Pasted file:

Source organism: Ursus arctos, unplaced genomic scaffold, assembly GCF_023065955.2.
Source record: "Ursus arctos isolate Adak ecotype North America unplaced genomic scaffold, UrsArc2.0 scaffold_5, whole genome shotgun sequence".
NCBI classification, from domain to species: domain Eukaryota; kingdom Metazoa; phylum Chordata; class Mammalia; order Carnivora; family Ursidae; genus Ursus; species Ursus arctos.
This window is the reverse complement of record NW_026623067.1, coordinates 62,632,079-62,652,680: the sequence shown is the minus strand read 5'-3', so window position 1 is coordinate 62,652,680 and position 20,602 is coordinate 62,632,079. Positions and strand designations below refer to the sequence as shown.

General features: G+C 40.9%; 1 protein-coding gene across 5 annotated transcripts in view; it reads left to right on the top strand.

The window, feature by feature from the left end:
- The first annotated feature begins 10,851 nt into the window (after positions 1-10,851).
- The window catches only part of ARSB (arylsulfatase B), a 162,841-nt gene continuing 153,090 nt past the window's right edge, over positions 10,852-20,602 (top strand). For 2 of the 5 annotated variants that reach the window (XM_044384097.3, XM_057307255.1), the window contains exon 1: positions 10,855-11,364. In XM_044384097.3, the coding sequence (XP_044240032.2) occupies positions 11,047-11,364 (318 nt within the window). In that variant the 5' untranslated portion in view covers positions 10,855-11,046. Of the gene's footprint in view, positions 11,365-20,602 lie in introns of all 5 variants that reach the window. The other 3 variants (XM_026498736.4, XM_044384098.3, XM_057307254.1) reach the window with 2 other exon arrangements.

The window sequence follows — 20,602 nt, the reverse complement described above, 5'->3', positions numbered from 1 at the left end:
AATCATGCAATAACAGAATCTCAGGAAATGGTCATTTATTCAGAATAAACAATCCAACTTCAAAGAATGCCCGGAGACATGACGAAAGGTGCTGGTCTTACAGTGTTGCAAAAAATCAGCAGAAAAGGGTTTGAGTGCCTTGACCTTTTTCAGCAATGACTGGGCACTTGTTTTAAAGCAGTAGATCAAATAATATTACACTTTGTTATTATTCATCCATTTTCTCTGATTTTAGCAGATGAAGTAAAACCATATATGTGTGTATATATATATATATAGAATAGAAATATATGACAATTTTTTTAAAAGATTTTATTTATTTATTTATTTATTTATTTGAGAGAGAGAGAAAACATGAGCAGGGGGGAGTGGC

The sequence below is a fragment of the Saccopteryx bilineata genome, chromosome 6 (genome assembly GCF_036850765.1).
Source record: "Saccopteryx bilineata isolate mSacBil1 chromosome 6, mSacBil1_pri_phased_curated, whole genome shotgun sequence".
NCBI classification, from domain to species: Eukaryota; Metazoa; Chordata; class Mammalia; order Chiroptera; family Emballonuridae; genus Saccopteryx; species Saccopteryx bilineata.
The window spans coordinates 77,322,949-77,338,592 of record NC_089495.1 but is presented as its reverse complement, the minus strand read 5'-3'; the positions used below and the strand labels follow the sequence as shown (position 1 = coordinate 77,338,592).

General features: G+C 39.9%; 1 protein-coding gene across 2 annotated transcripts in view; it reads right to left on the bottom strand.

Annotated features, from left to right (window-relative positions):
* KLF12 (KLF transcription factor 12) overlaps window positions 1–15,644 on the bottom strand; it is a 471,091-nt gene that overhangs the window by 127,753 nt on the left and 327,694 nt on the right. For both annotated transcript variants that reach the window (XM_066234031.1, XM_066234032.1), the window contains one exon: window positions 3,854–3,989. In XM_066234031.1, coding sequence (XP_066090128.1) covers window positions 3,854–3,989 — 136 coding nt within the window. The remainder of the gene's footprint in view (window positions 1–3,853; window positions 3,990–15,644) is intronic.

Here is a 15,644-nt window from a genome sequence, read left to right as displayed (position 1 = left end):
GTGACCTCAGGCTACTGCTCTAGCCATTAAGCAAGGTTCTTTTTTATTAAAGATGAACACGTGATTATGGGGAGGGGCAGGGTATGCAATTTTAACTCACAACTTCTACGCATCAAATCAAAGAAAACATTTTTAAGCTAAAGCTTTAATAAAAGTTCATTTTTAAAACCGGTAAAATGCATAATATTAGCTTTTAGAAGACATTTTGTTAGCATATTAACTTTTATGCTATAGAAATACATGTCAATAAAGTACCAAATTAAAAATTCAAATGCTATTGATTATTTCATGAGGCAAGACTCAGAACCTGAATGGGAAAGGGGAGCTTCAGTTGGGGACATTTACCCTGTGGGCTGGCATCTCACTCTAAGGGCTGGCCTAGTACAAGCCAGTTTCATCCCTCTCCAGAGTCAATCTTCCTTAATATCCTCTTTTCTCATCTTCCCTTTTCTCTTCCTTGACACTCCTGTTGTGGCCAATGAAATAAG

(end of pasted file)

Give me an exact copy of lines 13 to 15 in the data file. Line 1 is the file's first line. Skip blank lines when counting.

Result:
NCBI classification, from domain to species: Eukaryota; Metazoa; Chordata; class Mammalia; order Chiroptera; family Emballonuridae; genus Saccopteryx; species Saccopteryx bilineata.
The window spans coordinates 77,322,949-77,338,592 of record NC_089495.1 but is presented as its reverse complement, the minus strand read 5'-3'; the positions used below and the strand labels follow the sequence as shown (position 1 = coordinate 77,338,592).

General features: G+C 39.9%; 1 protein-coding gene across 2 annotated transcripts in view; it reads right to left on the bottom strand.